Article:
Wednesday, September 11, 2013
Last week, the Suffolk City Council voted to no longer accept local property tax-exemption applications from non-profit organizations. Members of the council voted after a two-year study showed that the exemption was costing the city money. Suffolk’s Chief of Staff also explained that many of the nonprofit organizations applying for the exemption were actually able to afford the tax bill.
This is not the first time a city has complained that local property tax-exemptions for nonprofit organizations drain the city’s budget. However, unlike Suffolk, many cities have refrained from refusing to accept tax-exempt applications entirely.
One Suffolk councilman feels the city’s decision is too restrictive. He argued that the city could have contained the number of nonprofits enjoying the exemption by carefully scrutinizing the organizations on a case-by-case basis and by reserving the exemption for those nonprofits with the most need.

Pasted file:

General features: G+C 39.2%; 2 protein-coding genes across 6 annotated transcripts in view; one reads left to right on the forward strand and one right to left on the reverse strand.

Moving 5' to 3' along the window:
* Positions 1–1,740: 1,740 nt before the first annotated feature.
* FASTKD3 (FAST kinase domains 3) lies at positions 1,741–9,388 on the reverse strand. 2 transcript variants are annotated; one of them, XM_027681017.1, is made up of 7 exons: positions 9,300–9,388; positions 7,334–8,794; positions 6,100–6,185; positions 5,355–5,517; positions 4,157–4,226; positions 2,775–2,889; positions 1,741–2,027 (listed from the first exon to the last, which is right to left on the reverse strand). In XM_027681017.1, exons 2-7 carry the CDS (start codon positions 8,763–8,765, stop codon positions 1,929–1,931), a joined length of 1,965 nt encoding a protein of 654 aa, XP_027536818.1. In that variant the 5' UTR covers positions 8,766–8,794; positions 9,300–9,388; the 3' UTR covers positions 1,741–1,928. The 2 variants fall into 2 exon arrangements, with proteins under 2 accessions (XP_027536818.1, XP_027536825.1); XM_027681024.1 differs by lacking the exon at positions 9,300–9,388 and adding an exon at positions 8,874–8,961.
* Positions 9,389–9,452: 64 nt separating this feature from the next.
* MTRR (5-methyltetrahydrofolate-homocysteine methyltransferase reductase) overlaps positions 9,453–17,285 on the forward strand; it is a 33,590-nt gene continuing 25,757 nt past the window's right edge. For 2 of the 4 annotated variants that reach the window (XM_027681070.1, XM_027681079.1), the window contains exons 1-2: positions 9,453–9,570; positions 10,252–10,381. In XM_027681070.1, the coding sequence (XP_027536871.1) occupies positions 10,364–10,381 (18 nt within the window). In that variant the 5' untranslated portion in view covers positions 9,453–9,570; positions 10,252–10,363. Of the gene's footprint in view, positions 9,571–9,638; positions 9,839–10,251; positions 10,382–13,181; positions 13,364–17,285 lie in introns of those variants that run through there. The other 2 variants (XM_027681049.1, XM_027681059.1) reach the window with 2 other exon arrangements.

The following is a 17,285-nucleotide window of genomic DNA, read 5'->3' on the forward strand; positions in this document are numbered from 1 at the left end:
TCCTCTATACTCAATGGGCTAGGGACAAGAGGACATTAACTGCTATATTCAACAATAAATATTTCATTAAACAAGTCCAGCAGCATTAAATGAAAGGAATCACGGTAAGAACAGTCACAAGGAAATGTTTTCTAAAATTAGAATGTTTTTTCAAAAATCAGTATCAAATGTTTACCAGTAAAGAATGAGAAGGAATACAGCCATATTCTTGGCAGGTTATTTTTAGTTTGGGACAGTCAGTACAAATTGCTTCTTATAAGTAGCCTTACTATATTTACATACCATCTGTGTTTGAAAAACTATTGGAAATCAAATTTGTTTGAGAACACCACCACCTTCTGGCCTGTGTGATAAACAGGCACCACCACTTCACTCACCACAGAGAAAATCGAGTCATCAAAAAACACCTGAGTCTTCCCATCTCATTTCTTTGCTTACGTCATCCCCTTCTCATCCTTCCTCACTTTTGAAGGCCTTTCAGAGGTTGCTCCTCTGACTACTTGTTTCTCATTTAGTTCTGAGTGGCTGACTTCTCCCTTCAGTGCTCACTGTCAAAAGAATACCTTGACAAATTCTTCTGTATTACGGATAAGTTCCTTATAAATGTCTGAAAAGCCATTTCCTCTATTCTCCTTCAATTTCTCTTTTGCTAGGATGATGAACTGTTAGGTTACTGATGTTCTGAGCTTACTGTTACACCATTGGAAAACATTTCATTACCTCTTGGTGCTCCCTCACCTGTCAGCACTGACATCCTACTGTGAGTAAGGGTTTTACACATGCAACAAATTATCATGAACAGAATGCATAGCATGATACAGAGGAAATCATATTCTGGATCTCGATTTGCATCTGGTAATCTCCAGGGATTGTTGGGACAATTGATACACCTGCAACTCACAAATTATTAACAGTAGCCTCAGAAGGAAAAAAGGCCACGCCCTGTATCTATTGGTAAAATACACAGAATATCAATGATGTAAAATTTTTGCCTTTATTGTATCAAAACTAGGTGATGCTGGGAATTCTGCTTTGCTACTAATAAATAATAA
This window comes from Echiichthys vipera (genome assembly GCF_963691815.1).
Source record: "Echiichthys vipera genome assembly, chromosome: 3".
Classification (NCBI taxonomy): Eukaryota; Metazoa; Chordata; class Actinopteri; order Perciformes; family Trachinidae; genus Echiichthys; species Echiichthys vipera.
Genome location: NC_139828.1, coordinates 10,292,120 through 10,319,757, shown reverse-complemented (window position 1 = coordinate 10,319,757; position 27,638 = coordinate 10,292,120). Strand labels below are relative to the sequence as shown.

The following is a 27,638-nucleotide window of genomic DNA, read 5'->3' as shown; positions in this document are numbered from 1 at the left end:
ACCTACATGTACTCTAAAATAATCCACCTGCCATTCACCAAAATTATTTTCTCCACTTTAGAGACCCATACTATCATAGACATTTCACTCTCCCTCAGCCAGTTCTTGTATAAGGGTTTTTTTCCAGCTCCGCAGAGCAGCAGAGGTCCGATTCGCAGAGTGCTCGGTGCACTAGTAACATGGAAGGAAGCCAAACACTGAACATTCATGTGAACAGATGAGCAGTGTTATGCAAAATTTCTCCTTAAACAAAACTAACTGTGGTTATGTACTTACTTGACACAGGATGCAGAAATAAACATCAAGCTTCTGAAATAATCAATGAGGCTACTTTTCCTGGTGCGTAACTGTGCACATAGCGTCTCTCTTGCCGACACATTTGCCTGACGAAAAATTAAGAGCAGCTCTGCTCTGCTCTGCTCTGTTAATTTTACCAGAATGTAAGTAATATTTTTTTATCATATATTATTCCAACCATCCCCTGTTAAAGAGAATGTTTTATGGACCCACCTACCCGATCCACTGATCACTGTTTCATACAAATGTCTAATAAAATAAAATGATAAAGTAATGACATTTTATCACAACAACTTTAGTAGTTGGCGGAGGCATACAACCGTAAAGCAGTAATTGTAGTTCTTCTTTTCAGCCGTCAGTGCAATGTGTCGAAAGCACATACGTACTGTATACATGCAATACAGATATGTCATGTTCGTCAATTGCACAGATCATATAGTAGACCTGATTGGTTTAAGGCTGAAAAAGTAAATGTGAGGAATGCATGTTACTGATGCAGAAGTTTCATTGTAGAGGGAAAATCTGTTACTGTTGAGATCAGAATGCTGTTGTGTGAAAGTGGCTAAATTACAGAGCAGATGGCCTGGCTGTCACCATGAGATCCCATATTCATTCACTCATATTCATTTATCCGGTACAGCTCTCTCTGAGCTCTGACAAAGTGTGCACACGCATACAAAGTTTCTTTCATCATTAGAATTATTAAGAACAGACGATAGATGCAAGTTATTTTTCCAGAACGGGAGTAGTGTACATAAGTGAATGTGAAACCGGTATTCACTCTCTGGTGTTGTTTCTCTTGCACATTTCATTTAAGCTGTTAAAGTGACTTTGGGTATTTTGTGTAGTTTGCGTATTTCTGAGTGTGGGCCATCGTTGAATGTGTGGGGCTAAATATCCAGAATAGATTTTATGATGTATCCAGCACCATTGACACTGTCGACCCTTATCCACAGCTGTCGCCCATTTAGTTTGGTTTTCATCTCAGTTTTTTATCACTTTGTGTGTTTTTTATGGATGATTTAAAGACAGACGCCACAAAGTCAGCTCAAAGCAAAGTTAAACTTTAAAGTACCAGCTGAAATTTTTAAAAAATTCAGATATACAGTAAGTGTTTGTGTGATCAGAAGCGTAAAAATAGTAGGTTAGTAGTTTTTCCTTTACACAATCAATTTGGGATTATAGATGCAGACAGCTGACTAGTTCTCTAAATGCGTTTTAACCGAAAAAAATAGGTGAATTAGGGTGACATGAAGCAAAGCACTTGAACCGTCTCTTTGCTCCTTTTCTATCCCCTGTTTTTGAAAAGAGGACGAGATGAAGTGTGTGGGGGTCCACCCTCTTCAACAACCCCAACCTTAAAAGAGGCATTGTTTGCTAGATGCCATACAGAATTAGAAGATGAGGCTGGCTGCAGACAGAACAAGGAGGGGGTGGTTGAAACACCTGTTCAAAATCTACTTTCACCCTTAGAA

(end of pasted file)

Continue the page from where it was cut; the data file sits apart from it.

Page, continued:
The council’s decision raises a few interesting questions. Should it matter that some nonprofit organizations applying for the exemption could “afford the tax bill?” Why weren’t the applications for tax-exemption previously scrutinized on a case-by-case basis? What justifications support the argument that the exemption should be reserved for nonprofits with the most need?